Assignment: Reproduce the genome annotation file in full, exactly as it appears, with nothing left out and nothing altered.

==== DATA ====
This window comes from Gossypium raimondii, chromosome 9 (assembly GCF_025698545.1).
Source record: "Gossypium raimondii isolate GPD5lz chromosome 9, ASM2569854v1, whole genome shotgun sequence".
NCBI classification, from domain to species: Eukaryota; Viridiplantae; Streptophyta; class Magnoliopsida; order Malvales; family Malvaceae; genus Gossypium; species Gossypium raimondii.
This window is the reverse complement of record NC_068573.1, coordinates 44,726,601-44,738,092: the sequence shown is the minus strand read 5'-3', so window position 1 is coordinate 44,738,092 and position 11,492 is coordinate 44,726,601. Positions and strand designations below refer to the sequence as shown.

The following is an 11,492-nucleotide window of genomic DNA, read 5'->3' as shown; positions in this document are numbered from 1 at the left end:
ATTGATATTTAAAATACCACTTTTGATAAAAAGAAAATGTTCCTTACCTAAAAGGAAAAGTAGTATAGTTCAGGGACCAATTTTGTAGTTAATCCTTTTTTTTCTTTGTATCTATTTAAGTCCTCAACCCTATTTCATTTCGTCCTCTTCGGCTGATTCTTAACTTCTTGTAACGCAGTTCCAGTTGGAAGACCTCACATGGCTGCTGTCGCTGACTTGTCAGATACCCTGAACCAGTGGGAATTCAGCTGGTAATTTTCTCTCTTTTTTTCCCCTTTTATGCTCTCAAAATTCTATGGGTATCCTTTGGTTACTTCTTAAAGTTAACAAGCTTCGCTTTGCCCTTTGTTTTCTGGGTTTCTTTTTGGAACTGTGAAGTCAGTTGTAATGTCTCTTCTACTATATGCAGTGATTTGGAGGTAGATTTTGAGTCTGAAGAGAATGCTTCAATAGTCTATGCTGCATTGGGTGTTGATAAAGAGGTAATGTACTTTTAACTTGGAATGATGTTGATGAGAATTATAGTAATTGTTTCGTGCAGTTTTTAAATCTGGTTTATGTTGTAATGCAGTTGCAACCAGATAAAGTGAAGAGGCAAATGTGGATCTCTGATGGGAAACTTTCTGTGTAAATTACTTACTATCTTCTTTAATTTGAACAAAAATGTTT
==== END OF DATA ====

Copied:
This window comes from Gossypium raimondii, chromosome 9 (assembly GCF_025698545.1).
Source record: "Gossypium raimondii isolate GPD5lz chromosome 9, ASM2569854v1, whole genome shotgun sequence".
NCBI classification, from domain to species: Eukaryota; Viridiplantae; Streptophyta; class Magnoliopsida; order Malvales; family Malvaceae; genus Gossypium; species Gossypium raimondii.
This window is the reverse complement of record NC_068573.1, coordinates 44,726,601-44,738,092: the sequence shown is the minus strand read 5'-3', so window position 1 is coordinate 44,738,092 and position 11,492 is coordinate 44,726,601. Positions and strand designations below refer to the sequence as shown.

The following is an 11,492-nucleotide window of genomic DNA, read 5'->3' as shown; positions in this document are numbered from 1 at the left end:
ATTGATATTTAAAATACCACTTTTGATAAAAAGAAAATGTTCCTTACCTAAAAGGAAAAGTAGTATAGTTCAGGGACCAATTTTGTAGTTAATCCTTTTTTTTCTTTGTATCTATTTAAGTCCTCAACCCTATTTCATTTCGTCCTCTTCGGCTGATTCTTAACTTCTTGTAACGCAGTTCCAGTTGGAAGACCTCACATGGCTGCTGTCGCTGACTTGTCAGATACCCTGAACCAGTGGGAATTCAGCTGGTAATTTTCTCTCTTTTTTTCCCCTTTTATGCTCTCAAAATTCTATGGGTATCCTTTGGTTACTTCTTAAAGTTAACAAGCTTCGCTTTGCCCTTTGTTTTCTGGGTTTCTTTTTGGAACTGTGAAGTCAGTTGTAATGTCTCTTCTACTATATGCAGTGATTTGGAGGTAGATTTTGAGTCTGAAGAGAATGCTTCAATAGTCTATGCTGCATTGGGTGTTGATAAAGAGGTAATGTACTTTTAACTTGGAATGATGTTGATGAGAATTATAGTAATTGTTTCGTGCAGTTTTTAAATCTGGTTTATGTTGTAATGCAGTTGCAACCAGATAAAGTGAAGAGGCAAATGTGGATCTCTGATGGGAAACTTTCTGTGTAAATTACTTACTATCTTCTTTAATTTGAACAAAAATGTTT